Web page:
October 2, 2022

Knowledge Exchange Partner

Tips to protect yourself from social engineering scams

Volume 16, Issue 10
October 2022

Don't be caught off guard!
Tips to protect yourself from social engineering scams

By Deanna Pellegrino, Farm Credit East Information Security Manager

October is Cybersecurity Awareness Month and Farm Credit East’s security team is working to educate customers and staff about the tactics of Social Engineering. Social engineering is the practice of scammers to trick individuals into divulging confidential or personal information that may be used for fraudulent purposes.

Who are Social Engineers?

Social engineers are essentially con artists; they manipulate situations and take advantage of human nature. Social engineers have a common motive: trick people into taking an action or revealing sensitive information.

These attacks are not always about a short-term gain. In many cases, social engineers attempt to gain a relationship over time, creating a foundation of trust before striking. There are many methods scammers might use to try to fool their targets.

How can I be targeted?

  • Fake letters and notifications
  • Phishing emails
  • Smishing (SMS/Text message phishing)
  • Vishing (Phone Calls)
  • Lookalike websites, or a website with a nearly identical but slightly altered domain name (i.e. FarmCreditE.com versus our actual domain of FarmCreditEast.com).
  • Shoulder surfing or eavesdropping

Phishing emails, smishing (SMS/texting), lookalike websites, phony letters and other communications might include names and logos of well-known brands to appear believable. Scammers know these visual cues are more convincing and can work to their advantage.

Sender addresses and caller ID numbers can be faked to be disguised as coming from a trusted contact. In some cases, incoming calls or texts can even appear to be coming from your own phone number!

Attackers sometimes pose as service technicians, prospective customers or even law enforcement officers. Uniforms, badges and business cards are easy to fake, and these simple efforts often pave a way of accessing unauthorized information.

What steps can I take to protect myself?

Do your own due diligence.

Verify people are who they say they are. The most successful social engineers are those who are savvy, persistent and prepared. They do their homework before going through with an attack.

Before interacting with an email, text or social media message, go to the source. Visit a known website or call a trusted phone number to confirm an offer or request for information.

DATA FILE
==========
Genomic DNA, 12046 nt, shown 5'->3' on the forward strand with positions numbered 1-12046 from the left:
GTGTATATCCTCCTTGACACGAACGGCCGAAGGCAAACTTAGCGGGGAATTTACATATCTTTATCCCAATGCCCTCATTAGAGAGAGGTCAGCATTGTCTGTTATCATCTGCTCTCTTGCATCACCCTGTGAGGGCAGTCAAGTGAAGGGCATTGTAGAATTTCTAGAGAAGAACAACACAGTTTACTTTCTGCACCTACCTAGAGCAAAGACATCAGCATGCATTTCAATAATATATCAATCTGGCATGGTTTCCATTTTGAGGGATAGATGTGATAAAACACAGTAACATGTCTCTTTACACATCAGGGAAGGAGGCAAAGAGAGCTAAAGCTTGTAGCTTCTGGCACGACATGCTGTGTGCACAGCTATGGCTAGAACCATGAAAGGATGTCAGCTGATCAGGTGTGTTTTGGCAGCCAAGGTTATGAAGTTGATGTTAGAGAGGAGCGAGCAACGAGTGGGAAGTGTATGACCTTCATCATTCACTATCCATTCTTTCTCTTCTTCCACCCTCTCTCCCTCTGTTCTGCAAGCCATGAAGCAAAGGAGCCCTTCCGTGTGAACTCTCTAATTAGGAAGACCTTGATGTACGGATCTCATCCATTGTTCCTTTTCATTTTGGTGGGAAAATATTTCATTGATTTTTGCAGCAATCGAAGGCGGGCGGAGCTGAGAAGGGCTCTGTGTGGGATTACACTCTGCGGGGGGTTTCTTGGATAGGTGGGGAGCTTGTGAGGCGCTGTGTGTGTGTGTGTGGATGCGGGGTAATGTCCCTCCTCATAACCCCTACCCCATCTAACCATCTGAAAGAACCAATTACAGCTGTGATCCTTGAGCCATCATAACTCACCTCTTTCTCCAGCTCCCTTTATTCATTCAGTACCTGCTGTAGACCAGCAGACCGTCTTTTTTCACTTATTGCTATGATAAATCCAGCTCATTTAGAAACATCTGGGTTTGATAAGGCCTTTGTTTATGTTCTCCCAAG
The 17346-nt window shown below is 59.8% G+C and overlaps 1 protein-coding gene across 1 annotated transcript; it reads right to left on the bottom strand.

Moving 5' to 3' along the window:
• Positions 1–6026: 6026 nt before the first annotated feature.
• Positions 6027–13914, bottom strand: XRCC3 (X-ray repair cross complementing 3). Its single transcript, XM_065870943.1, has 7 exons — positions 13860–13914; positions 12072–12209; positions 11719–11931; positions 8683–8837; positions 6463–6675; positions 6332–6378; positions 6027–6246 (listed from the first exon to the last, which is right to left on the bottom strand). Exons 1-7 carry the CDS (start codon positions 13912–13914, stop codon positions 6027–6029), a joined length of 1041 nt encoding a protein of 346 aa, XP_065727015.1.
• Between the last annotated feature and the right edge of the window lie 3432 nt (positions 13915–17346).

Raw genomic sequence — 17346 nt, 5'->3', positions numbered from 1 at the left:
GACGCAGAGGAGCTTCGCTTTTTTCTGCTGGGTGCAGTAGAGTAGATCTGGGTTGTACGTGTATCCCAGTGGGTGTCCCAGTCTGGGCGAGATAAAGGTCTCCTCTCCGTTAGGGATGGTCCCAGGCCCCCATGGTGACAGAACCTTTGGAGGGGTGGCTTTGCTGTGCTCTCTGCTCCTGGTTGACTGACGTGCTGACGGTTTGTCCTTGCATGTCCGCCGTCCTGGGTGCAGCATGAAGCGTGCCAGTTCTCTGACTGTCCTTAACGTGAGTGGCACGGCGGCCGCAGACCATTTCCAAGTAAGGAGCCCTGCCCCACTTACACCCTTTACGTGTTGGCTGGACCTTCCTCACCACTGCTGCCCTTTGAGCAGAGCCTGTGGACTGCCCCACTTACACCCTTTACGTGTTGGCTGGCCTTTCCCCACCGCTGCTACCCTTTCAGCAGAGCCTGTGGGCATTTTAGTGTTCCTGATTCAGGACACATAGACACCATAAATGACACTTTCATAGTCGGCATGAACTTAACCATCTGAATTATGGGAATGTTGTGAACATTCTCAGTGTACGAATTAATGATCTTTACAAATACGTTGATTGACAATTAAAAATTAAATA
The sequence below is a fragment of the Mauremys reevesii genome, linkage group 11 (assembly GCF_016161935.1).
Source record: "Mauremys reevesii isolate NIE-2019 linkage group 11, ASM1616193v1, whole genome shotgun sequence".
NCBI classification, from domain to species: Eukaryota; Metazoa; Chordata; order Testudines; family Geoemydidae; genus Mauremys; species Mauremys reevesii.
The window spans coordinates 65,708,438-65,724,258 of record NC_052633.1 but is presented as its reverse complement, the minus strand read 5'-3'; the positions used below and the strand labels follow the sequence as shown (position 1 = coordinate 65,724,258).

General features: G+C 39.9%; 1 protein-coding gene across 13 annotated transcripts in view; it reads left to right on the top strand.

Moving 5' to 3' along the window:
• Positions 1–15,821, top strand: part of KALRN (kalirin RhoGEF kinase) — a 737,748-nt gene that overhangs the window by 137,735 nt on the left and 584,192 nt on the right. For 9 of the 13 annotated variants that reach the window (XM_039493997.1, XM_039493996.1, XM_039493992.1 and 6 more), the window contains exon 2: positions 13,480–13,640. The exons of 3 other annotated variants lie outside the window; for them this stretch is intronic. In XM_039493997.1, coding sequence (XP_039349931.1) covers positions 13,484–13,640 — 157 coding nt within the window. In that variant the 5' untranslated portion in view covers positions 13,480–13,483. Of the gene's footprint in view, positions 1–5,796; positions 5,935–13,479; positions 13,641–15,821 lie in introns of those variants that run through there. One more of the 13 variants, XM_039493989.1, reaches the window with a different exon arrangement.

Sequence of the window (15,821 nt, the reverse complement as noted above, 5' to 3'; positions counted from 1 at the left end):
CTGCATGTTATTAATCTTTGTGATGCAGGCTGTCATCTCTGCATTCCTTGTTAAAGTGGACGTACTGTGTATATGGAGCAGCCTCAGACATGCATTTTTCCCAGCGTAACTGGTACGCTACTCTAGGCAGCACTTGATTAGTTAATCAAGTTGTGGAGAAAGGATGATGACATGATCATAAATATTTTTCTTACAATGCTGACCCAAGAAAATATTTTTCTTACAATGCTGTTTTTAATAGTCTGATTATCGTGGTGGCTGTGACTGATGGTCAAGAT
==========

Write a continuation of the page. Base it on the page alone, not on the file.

Don’t take things at face value.

Social engineers will attempt to use well-known names, brands and logos to appear believable. Surface clues are not enough to prove legitimacy. You can often uncover a social engineering trap by digging a bit deeper.

Be aware of your surroundings.

Social engineers can use shoulder surfing to try to gain information about you. Shielding your information when filling out important documents or entering financial information is a way to protect yourself against this tactic.

Additionally, before granting unknown service providers or visitors access to your home or business, confirm they are who they say they are by contacting the organization they claim to work for. An ID badge, especially if you aren’t expecting their visit, isn’t enough.

What is Farm Credit East doing to protect me?

  • Requiring customer authentication when changes are made to your account.
  • Utilizing security questions to verify your identity.
  • Requiring multi-factor authentication to log into online banking.

Security is at the root of everything Farm Credit East does. Employees take part in various security exercises year-round. Throughout the month of October, staff will be participating in a variety of social engineering security exercises ranging from how to identify phishing emails to education on office security protocols; all in an effort to keep our customers’ data safe!

Editor: Chris Laughton
Contributors: Deanna Pellegrino

View previous editions of the KEP

Farm Credit East Disclaimer: The information provided in this communication/newsletter is not intended to be investment, tax, or legal advice and should not be relied upon by recipients for such purposes. Farm Credit East does not make any representation or warranty regarding the content, and disclaims any responsibility for the information, materials, third-party opinions, and data included in this report. In no event will Farm Credit East be liable for any decision made or actions taken by any person or persons relying on the information contained in this report.

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